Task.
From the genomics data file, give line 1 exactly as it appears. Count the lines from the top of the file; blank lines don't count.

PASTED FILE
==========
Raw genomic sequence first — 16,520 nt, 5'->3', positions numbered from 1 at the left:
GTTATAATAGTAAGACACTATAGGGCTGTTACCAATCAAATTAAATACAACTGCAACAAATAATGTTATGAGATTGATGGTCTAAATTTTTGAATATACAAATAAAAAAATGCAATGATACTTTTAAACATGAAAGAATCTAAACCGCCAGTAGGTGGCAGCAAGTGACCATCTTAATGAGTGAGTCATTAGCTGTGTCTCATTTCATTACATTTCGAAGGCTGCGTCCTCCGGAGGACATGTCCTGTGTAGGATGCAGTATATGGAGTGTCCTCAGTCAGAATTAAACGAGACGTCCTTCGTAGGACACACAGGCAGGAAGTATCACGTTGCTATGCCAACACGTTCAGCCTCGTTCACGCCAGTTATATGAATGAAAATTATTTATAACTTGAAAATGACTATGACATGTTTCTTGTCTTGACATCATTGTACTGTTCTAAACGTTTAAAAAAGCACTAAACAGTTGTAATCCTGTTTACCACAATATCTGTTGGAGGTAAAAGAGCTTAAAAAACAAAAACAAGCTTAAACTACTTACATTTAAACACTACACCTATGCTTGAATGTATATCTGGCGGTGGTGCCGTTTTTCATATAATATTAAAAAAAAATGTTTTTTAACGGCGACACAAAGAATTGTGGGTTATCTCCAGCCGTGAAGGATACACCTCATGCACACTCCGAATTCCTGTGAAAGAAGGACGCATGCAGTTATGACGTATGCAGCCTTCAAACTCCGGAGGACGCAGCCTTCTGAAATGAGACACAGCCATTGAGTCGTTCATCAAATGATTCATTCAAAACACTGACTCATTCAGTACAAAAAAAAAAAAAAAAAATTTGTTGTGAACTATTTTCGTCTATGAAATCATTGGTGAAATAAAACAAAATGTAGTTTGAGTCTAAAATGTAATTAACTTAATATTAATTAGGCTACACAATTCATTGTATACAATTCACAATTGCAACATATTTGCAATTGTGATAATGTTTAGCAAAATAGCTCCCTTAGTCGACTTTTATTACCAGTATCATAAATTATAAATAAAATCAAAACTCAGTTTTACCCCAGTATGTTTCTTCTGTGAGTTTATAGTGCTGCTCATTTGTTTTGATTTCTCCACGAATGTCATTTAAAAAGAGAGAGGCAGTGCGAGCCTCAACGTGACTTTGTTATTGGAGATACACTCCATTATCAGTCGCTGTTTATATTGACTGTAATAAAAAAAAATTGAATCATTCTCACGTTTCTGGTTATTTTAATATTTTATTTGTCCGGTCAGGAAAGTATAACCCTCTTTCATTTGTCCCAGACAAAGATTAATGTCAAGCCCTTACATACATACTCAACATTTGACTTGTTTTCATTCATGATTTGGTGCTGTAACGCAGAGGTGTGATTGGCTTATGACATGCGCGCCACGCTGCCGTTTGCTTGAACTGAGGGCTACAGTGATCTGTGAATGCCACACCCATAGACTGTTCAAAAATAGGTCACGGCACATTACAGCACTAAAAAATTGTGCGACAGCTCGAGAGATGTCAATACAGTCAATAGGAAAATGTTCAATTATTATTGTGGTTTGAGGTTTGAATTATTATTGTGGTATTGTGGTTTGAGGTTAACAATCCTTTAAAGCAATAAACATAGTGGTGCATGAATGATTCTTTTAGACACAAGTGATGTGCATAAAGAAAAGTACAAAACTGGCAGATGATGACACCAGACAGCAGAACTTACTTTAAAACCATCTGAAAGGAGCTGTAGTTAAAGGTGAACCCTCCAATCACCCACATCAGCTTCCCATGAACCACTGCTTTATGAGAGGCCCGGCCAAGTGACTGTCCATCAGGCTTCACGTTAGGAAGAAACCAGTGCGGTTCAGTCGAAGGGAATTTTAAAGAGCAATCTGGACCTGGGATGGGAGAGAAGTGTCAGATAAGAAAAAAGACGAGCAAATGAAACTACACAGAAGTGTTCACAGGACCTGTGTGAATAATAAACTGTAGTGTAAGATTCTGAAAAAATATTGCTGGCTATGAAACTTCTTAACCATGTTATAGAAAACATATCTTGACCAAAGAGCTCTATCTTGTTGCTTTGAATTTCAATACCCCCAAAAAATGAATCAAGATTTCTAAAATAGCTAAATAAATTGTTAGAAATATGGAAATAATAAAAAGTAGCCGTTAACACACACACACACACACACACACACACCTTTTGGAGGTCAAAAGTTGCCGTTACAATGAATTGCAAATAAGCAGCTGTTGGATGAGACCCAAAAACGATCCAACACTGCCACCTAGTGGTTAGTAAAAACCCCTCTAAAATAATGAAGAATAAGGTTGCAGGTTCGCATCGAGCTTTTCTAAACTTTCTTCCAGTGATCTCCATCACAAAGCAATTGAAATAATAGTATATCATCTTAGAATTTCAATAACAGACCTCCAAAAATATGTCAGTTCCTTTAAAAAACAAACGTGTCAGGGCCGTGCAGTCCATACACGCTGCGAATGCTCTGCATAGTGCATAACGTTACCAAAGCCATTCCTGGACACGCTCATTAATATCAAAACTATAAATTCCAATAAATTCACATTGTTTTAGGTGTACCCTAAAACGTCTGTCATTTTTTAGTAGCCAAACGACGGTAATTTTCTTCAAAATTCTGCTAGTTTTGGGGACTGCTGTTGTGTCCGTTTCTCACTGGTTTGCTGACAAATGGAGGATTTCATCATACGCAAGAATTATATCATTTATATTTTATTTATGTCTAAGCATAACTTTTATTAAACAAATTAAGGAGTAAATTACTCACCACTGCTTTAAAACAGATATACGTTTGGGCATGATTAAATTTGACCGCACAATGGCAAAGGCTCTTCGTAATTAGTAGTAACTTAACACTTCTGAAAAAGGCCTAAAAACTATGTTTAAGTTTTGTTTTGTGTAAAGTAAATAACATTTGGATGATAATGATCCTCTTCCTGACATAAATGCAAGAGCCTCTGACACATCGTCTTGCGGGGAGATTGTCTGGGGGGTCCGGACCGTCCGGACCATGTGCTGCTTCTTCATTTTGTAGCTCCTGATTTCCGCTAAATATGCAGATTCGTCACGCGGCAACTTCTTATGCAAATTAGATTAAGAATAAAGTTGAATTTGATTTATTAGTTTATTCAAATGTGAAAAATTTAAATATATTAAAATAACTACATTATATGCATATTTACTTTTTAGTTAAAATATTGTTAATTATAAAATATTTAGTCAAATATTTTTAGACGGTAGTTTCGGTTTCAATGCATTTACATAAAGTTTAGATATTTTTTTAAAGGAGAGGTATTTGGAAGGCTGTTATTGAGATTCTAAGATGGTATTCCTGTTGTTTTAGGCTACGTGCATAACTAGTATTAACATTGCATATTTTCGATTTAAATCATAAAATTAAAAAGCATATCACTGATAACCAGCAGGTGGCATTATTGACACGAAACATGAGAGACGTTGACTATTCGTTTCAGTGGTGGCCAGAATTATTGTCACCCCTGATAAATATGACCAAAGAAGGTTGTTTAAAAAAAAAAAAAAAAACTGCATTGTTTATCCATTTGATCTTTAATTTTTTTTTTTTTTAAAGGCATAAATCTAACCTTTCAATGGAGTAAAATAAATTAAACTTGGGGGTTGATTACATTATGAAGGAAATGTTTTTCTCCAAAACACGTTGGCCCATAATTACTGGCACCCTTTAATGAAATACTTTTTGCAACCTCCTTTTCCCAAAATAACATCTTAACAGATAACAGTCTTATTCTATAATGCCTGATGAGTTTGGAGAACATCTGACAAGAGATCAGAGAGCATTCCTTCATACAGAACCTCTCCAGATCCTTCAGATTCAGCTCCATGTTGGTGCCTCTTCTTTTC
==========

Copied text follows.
Raw genomic sequence first — 16,520 nt, 5'->3', positions numbered from 1 at the left: